There’s nothing worse than an interviewer uninterested in the respondant. If you don’t need or want another interview, cancel it. Otherwise you’re wasting everyone’s time and money.
  5. Keep the recording devices out of hand and sight.
    This is not to be sneaky or misleading. As an ethical researcher, all participants should be aware and give concent to recording. Have an assistant be responsible for the recording equipment. This recommendation is so;
    1. You can focus all your attention on the conversation and not recording.
    2. Your respondant can focus on the conversation, not being recorded. Thereby reducing the chance of them being self-conscious or saying what they think ther researcher wants to hear.

Saturday, 16 October 2004

Thursday, 14 October 2004

Wednesday, 13 October 2004

Six Step Process to Motivate Others

In a highly collaborative working environment, the traditional hierarchical relationship between employees doesn’t exist. The result is peers making requests to one another to move their respective projects forward. More akin to a volunteer organization than a button-down for-profit business.

The best volunteer organizations use a 6-step process to motivate peers in assisting. This is a time-proven process for both getting things done and clearly identifying those individuals that are not at all interested in your project. Use it whenever you need to make a request of someone’s time.

  1. Introduce Yourself.
    It’s so easy yet so frequently ignored. If you’re making the request over the phone, it is doubly important that you introduce yourself, the organizations you’re representing, the person you wish to speak with, and why you’re calling.

    “Hi, this is Garrick Van Buren from Working Pathways. I’m calling for Darrel Austin regarding the AcmeCo Accessibility Audit. Is now a good time to talk?”

    This is very similar to my earlier Get Your Email Read post. Notice the “is now a good time…” question. Always provide an out at this point. It’s most polite to do all this upfront. Otherwise you’re wasting your peer’s valuable time and reducing the chance they’ll help you now or in the future.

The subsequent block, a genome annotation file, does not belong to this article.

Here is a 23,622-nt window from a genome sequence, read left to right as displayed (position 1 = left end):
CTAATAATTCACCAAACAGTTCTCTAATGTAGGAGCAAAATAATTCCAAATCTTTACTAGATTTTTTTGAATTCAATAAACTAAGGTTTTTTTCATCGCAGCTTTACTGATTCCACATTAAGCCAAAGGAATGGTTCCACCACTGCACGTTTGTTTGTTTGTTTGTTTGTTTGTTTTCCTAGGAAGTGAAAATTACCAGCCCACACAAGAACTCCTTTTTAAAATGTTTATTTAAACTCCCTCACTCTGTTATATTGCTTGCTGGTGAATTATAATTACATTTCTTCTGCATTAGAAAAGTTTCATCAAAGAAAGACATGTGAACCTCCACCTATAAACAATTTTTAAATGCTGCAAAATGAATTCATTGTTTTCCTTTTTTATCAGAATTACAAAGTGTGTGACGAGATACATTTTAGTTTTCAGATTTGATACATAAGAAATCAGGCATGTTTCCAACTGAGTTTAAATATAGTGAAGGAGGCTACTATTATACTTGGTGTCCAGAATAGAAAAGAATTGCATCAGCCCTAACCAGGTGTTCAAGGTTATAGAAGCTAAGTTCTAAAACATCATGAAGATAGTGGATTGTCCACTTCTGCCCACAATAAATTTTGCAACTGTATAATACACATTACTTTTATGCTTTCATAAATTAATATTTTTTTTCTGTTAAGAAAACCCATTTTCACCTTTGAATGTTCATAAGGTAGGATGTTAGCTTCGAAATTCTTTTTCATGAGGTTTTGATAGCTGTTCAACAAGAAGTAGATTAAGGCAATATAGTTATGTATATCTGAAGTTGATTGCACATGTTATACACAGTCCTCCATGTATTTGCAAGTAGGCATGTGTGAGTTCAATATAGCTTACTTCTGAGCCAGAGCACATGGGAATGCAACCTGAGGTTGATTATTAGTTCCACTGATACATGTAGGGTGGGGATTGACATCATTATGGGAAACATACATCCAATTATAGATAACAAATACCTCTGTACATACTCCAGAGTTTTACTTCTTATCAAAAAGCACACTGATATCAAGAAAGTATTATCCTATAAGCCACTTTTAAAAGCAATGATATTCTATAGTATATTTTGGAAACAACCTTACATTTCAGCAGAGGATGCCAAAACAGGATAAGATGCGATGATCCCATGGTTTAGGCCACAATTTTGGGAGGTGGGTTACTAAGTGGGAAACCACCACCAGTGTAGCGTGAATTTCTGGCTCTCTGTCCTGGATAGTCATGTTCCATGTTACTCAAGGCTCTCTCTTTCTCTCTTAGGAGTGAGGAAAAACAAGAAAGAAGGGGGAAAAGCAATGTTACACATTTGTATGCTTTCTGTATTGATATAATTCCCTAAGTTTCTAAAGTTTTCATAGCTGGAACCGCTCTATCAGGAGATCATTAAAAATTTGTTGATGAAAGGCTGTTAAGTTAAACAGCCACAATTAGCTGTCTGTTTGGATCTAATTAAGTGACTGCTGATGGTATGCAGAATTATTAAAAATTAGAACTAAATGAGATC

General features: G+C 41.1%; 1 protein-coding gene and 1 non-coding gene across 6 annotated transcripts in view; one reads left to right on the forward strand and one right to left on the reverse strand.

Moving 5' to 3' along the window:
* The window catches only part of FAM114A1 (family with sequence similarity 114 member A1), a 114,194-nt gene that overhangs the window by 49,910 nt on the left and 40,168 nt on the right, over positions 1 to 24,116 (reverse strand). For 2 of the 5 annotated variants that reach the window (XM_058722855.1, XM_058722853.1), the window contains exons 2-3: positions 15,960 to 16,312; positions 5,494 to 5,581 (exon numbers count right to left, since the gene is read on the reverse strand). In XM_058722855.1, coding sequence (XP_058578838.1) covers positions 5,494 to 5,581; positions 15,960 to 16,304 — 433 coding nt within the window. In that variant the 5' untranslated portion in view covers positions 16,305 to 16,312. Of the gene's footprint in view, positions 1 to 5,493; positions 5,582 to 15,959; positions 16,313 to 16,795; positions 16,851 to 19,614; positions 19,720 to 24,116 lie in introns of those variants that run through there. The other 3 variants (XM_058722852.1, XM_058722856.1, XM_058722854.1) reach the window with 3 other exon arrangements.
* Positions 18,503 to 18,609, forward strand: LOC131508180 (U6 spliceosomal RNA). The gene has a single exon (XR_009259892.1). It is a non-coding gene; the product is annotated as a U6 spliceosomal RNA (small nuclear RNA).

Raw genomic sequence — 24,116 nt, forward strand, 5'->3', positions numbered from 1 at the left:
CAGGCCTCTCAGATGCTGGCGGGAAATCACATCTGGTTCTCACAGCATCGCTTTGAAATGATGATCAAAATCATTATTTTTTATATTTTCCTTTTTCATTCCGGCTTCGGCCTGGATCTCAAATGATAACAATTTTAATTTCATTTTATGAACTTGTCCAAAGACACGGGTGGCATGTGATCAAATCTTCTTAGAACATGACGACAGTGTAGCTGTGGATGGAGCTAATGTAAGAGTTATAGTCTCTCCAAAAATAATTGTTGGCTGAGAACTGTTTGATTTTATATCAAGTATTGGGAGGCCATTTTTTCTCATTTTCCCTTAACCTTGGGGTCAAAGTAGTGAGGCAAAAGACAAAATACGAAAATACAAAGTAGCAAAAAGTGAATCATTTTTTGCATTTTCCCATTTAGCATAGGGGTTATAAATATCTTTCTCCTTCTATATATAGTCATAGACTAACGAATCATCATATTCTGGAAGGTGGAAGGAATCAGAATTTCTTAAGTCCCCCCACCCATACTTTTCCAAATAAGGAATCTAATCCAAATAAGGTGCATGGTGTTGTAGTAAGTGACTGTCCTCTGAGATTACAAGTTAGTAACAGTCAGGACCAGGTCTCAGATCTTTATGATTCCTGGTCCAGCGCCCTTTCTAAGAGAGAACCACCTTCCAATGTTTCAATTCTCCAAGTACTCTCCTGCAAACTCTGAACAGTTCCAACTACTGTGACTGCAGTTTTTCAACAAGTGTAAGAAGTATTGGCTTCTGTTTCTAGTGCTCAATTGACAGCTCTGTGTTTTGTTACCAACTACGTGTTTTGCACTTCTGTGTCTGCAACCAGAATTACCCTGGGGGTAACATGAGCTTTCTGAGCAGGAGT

2. Provide an Update.
    This is where you provide a quick, 2-sentence background on the project you’re working on who referred you to them. For example:

    “I’m working with Darrel Austin on redesigning the shopping cart process. We’re about to evaluate the new model with AcmeCo’s best customers.”

  3. Define the Problem.
    This is why you need their assistance. Again, make it brief – 1 sentence is ideal.

    “We have evaluations scheduled for early next week and we do not have all the timeslots booked.”

  4. Define the Solution.
    One sentence describing how you want to solve the previously stated problem.

    “The good news is store managers like yourself are helping out.”

  5. State the Urgency.

    “It’s going great, and we have one last remaining timeslot to fill before the end of business today.”

  6. Ask Them.
    This is where you formally request something from them. At this point, they have a clear understanding of the situation you’re in and how they can help. They’re thinking 1 of 3 things at this point.

    1. “I’ll help by filling in that last timeslot.”
    2. “How can I help?”
    3. “I’m not interested in helping.”

    This is your opportunity to make a clear, formal request to them:

    “Can I put you down for the Wednesday 4pm timeslot?”

    If there are multiple ways the person can assist you, start with the option requiring the greatest commitment and wait for a ‘No’ before offering the next option.
    If they decline all options – I recommend re-evaluating them as a future resource.